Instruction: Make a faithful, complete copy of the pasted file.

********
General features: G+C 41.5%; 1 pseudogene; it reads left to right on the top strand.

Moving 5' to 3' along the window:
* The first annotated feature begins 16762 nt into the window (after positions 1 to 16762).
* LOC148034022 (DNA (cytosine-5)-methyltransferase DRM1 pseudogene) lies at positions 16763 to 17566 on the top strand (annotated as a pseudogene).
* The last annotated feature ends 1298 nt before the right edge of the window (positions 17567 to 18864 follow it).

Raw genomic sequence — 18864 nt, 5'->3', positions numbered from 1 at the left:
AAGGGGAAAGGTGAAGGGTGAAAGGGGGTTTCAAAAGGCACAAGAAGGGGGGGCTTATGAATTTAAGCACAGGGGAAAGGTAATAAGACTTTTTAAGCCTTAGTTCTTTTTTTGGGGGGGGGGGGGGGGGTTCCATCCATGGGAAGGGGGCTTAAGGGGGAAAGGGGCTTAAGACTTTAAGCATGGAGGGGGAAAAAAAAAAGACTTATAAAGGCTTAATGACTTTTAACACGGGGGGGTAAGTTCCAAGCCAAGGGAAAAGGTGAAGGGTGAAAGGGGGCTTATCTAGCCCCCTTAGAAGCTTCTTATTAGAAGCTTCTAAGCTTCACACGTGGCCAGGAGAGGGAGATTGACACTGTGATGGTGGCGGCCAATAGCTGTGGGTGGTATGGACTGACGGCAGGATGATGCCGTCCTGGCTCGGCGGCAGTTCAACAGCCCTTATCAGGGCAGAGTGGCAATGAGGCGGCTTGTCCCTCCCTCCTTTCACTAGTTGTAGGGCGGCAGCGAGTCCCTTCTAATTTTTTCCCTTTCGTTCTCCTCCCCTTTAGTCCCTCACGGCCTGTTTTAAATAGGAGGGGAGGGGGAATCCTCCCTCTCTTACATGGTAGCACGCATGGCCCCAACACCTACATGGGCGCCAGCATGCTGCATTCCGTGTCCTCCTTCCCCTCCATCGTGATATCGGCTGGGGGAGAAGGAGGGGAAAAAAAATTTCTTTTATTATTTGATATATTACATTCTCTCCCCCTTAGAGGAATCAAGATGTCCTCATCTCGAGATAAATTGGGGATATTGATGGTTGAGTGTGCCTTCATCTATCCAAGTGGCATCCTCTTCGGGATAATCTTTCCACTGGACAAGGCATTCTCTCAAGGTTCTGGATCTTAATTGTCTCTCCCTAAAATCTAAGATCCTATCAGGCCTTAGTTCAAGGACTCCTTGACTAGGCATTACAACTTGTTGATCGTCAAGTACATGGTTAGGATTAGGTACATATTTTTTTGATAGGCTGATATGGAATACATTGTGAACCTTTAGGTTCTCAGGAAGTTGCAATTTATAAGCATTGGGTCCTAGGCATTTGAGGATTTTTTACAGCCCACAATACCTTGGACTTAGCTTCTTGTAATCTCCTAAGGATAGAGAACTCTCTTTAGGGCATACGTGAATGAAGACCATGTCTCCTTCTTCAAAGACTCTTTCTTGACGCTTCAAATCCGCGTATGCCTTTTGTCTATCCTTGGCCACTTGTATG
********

General features: G+C 41.5%; 1 pseudogene; it reads left to right on the top strand.

Moving 5' to 3' along the window:
* The first annotated feature begins 16762 nt into the window (after positions 1 to 16762).
* LOC148034022 (DNA (cytosine-5)-methyltransferase DRM1 pseudogene) lies at positions 16763 to 17566 on the top strand (annotated as a pseudogene).
* The last annotated feature ends 1298 nt before the right edge of the window (positions 17567 to 18864 follow it).

Raw genomic sequence — 18864 nt, 5'->3', positions numbered from 1 at the left:
AAGGGGAAAGGTGAAGGGTGAAAGGGGGTTTCAAAAGGCACAAGAAGGGGGGGCTTATGAATTTAAGCACAGGGGAAAGGTAATAAGACTTTTTAAGCCTTAGTTCTTTTTTTGGGGGGGGGGGGGGGGGTTCCATCCATGGGAAGGGGGCTTAAGGGGGAAAGGGGCTTAAGACTTTAAGCATGGAGGGGGAAAAAAAAAAGACTTATAAAGGCTTAATGACTTTTAACACGGGGGGGTAAGTTCCAAGCCAAGGGAAAAGGTGAAGGGTGAAAGGGGGCTTATCTAGCCCCCTTAGAAGCTTCTTATTAGAAGCTTCTAAGCTTCACACGTGGCCAGGAGAGGGAGATTGACACTGTGATGGTGGCGGCCAATAGCTGTGGGTGGTATGGACTGACGGCAGGATGATGCCGTCCTGGCTCGGCGGCAGTTCAACAGCCCTTATCAGGGCAGAGTGGCAATGAGGCGGCTTGTCCCTCCCTCCTTTCACTAGTTGTAGGGCGGCAGCGAGTCCCTTCTAATTTTTTCCCTTTCGTTCTCCTCCCCTTTAGTCCCTCACGGCCTGTTTTAAATAGGAGGGGAGGGGGAATCCTCCCTCTCTTACATGGTAGCACGCATGGCCCCAACACCTACATGGGCGCCAGCATGCTGCATTCCGTGTCCTCCTTCCCCTCCATCGTGATATCGGCTGGGGGAGAAGGAGGGGAAAAAAAATTTCTTTTATTATTTGATATATTACATTCTCTCCCCCTTAGAGGAATCAAGATGTCCTCATCTCGAGATAAATTGGGGATATTGATGGTTGAGTGTGCCTTCATCTATCCAAGTGGCATCCTCTTCGGGATAATCTTTCCACTGGACAAGGCATTCTCTCAAGGTTCTGGATCTTAATTGTCTCTCCCTAAAATCTAAGATCCTATCAGGCCTTAGTTCAAGGACTCCTTGACTAGGCATTACAACTTGTTGATCGTCAAGTACATGGTTAGGATTAGGTACATATTTTTTTGATAGGCTGATATGGAATACATTGTGAACCTTTAGGTTCTCAGGAAGTTGCAATTTATAAGCATTGGGTCCTAGGCATTTGAGGATTTTTTACAGCCCACAATACCTTGGACTTAGCTTCTTGTAATCTCCTAAGGATAGAGAACTCTCTTTAGGGCATACGTGAATGAAGACCATGTCTCCTTCTTCAAAGACTCTTTCTTGACGCTTCAAATCCGCGTATGCCTTTTGTCTATCCTTGGCCACTTGTATG